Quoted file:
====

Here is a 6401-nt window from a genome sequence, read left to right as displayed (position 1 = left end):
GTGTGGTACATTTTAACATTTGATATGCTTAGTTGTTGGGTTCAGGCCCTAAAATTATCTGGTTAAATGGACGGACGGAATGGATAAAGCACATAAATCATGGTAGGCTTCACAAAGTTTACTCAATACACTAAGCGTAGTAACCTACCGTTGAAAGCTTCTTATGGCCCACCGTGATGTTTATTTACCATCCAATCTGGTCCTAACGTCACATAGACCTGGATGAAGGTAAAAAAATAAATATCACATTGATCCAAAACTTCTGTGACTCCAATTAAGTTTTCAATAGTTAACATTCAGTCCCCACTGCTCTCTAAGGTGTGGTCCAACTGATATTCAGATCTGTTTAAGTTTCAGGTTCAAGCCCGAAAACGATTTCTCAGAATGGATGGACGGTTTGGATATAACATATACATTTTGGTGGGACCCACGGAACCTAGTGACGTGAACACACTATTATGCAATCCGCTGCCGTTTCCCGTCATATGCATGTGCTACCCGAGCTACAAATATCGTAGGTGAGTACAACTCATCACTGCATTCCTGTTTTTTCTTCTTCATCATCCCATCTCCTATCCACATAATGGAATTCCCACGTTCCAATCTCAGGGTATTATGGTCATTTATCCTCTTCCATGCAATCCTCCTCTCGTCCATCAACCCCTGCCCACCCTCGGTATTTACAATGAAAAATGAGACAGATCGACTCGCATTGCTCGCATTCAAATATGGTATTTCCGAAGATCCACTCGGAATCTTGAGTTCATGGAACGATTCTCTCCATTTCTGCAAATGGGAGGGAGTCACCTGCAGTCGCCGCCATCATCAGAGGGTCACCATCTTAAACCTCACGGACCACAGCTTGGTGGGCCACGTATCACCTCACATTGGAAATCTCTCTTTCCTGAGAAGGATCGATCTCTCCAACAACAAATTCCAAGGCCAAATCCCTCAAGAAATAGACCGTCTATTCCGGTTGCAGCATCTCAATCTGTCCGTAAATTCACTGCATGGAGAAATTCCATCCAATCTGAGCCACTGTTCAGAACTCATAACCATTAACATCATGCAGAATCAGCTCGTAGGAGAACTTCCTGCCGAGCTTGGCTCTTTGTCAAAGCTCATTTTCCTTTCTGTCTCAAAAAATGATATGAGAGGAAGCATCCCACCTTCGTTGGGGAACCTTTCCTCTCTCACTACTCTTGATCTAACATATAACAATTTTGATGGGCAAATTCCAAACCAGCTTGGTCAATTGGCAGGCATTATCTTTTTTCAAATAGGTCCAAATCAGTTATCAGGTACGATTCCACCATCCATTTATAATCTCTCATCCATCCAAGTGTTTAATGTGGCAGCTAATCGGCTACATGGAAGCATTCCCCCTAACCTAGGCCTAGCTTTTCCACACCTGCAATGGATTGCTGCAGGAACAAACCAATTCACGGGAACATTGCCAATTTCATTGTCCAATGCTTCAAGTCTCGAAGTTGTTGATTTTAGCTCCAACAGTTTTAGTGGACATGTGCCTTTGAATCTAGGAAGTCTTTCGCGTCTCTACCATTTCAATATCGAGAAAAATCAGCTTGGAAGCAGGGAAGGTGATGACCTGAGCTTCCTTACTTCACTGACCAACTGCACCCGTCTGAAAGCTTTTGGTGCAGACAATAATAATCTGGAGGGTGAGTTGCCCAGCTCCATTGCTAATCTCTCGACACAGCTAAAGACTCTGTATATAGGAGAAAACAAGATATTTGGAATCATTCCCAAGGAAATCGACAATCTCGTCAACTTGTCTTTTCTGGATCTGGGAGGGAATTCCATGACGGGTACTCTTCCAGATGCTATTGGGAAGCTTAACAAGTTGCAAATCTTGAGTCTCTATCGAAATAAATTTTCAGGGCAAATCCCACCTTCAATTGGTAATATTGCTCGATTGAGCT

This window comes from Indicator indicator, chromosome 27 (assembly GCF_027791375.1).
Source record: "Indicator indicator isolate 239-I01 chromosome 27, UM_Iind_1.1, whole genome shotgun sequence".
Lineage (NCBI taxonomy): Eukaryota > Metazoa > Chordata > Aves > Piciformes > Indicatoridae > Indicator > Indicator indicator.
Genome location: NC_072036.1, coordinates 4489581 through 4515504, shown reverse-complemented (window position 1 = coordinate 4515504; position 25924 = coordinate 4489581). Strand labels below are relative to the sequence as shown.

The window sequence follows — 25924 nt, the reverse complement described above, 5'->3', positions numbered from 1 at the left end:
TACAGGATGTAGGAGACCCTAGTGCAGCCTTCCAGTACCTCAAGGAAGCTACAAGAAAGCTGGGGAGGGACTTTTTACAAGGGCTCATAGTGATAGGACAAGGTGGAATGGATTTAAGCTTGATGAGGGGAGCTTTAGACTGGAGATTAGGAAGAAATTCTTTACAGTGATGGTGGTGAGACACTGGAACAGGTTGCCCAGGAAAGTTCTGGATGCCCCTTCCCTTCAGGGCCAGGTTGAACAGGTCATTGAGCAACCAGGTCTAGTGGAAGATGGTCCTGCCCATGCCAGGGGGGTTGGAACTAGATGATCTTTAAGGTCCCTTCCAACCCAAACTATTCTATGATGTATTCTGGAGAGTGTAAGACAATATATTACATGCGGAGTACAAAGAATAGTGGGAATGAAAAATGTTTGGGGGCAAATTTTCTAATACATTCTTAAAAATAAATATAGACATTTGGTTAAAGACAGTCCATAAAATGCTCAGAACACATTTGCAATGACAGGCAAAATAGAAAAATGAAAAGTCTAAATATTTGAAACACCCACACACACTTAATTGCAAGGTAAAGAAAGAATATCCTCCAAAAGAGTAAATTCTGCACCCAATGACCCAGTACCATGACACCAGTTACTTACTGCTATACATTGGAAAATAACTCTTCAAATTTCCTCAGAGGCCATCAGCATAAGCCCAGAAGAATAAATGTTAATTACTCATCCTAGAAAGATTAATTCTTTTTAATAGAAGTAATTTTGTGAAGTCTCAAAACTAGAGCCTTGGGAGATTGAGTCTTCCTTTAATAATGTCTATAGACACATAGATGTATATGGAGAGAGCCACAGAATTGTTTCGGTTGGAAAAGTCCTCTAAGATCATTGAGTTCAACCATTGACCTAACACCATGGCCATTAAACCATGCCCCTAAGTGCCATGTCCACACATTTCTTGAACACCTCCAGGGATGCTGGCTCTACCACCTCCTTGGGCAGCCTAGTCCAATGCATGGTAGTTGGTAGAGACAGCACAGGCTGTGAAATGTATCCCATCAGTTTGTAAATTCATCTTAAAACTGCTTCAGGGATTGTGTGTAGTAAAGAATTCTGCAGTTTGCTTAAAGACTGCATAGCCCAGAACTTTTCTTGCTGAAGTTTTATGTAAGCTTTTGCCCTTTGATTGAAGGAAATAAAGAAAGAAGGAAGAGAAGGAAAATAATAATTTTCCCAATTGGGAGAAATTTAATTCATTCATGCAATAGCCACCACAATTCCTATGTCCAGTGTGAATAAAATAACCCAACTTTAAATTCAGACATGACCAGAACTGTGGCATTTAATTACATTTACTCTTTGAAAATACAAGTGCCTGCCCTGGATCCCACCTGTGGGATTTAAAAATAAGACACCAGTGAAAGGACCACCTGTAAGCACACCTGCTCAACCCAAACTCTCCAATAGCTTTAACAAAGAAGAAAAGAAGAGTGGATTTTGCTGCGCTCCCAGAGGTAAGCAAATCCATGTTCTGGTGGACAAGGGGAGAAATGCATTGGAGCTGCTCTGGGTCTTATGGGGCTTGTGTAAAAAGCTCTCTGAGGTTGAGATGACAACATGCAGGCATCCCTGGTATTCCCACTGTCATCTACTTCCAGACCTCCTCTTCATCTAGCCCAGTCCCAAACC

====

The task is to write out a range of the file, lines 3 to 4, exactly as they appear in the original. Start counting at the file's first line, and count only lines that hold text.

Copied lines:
This window comes from Indicator indicator, chromosome 27 (assembly GCF_027791375.1).
Source record: "Indicator indicator isolate 239-I01 chromosome 27, UM_Iind_1.1, whole genome shotgun sequence".